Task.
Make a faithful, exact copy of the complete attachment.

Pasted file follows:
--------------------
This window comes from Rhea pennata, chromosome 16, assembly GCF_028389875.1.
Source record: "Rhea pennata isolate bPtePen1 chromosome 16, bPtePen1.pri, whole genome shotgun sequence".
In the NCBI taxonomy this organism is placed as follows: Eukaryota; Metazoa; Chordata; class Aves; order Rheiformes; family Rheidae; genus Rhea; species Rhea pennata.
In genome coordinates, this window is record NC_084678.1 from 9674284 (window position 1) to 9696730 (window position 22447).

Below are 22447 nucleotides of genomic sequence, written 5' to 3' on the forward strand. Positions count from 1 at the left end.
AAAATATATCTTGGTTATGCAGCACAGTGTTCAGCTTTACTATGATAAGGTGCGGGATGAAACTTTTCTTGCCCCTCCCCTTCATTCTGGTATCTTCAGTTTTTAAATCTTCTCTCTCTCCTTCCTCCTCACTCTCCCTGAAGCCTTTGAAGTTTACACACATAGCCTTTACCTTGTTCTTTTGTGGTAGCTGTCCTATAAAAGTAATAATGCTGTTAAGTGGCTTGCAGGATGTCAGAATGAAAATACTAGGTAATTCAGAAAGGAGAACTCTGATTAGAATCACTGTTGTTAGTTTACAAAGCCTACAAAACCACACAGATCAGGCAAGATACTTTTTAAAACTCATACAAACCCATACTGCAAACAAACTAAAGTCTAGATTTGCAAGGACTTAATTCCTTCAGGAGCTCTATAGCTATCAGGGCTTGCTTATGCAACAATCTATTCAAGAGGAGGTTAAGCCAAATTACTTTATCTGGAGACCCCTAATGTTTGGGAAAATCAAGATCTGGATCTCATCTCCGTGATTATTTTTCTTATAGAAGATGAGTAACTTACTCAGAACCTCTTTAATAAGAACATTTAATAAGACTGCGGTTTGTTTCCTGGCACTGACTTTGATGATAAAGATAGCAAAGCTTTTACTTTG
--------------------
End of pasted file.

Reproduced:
This window comes from Rhea pennata, chromosome 16, assembly GCF_028389875.1.
Source record: "Rhea pennata isolate bPtePen1 chromosome 16, bPtePen1.pri, whole genome shotgun sequence".
In the NCBI taxonomy this organism is placed as follows: Eukaryota; Metazoa; Chordata; class Aves; order Rheiformes; family Rheidae; genus Rhea; species Rhea pennata.
In genome coordinates, this window is record NC_084678.1 from 9674284 (window position 1) to 9696730 (window position 22447).

Below are 22447 nucleotides of genomic sequence, written 5' to 3' on the forward strand. Positions count from 1 at the left end.
AAAATATATCTTGGTTATGCAGCACAGTGTTCAGCTTTACTATGATAAGGTGCGGGATGAAACTTTTCTTGCCCCTCCCCTTCATTCTGGTATCTTCAGTTTTTAAATCTTCTCTCTCTCCTTCCTCCTCACTCTCCCTGAAGCCTTTGAAGTTTACACACATAGCCTTTACCTTGTTCTTTTGTGGTAGCTGTCCTATAAAAGTAATAATGCTGTTAAGTGGCTTGCAGGATGTCAGAATGAAAATACTAGGTAATTCAGAAAGGAGAACTCTGATTAGAATCACTGTTGTTAGTTTACAAAGCCTACAAAACCACACAGATCAGGCAAGATACTTTTTAAAACTCATACAAACCCATACTGCAAACAAACTAAAGTCTAGATTTGCAAGGACTTAATTCCTTCAGGAGCTCTATAGCTATCAGGGCTTGCTTATGCAACAATCTATTCAAGAGGAGGTTAAGCCAAATTACTTTATCTGGAGACCCCTAATGTTTGGGAAAATCAAGATCTGGATCTCATCTCCGTGATTATTTTTCTTATAGAAGATGAGTAACTTACTCAGAACCTCTTTAATAAGAACATTTAATAAGACTGCGGTTTGTTTCCTGGCACTGACTTTGATGATAAAGATAGCAAAGCTTTTACTTTG